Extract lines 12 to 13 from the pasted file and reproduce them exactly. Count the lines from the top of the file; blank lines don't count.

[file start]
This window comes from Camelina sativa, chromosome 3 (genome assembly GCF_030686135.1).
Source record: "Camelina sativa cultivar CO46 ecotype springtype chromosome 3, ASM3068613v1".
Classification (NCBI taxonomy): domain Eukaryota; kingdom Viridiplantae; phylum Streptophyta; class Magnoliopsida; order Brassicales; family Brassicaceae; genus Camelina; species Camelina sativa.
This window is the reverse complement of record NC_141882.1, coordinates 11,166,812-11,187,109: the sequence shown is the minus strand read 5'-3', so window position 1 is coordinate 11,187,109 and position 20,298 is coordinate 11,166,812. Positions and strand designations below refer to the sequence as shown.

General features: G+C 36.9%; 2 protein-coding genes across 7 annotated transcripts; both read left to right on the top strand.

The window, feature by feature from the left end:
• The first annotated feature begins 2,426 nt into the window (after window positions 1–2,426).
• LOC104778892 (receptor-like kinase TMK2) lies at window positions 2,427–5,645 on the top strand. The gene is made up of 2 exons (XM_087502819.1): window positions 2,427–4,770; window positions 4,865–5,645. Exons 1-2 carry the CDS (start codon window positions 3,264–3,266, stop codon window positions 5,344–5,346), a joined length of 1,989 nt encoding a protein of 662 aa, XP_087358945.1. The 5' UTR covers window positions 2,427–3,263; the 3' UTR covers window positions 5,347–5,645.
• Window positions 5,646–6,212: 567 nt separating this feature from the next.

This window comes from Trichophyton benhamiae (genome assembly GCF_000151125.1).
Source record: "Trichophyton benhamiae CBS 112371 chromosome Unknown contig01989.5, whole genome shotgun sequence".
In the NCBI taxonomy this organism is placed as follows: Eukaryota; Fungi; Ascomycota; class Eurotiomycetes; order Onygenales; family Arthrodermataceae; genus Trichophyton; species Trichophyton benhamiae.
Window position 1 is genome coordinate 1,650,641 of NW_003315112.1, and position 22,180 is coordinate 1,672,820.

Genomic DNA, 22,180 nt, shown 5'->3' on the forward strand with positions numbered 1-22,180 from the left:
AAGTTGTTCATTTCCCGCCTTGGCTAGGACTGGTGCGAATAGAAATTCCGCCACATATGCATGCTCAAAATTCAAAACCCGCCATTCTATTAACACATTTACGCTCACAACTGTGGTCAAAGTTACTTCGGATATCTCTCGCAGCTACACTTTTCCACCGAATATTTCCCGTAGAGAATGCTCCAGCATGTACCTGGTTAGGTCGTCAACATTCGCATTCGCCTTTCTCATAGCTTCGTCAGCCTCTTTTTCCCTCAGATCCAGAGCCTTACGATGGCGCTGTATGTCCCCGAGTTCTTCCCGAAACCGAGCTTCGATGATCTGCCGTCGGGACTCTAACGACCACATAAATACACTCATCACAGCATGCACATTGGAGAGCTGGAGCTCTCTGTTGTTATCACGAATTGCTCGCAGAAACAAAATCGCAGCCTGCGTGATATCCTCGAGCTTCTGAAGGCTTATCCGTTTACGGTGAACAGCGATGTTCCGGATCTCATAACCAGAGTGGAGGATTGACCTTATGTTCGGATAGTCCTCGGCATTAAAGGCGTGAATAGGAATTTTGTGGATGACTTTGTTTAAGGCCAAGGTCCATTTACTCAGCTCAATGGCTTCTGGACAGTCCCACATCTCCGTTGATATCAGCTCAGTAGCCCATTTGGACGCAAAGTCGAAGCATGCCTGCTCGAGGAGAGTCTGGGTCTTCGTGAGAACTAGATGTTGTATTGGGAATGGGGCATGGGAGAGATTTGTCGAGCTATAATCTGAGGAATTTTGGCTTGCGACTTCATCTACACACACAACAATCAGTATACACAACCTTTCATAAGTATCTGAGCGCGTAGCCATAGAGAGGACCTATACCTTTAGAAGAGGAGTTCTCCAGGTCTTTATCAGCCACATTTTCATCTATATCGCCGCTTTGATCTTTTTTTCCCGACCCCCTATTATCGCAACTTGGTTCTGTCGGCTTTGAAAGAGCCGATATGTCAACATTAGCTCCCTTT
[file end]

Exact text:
In the NCBI taxonomy this organism is placed as follows: Eukaryota; Fungi; Ascomycota; class Eurotiomycetes; order Onygenales; family Arthrodermataceae; genus Trichophyton; species Trichophyton benhamiae.
Window position 1 is genome coordinate 1,650,641 of NW_003315112.1, and position 22,180 is coordinate 1,672,820.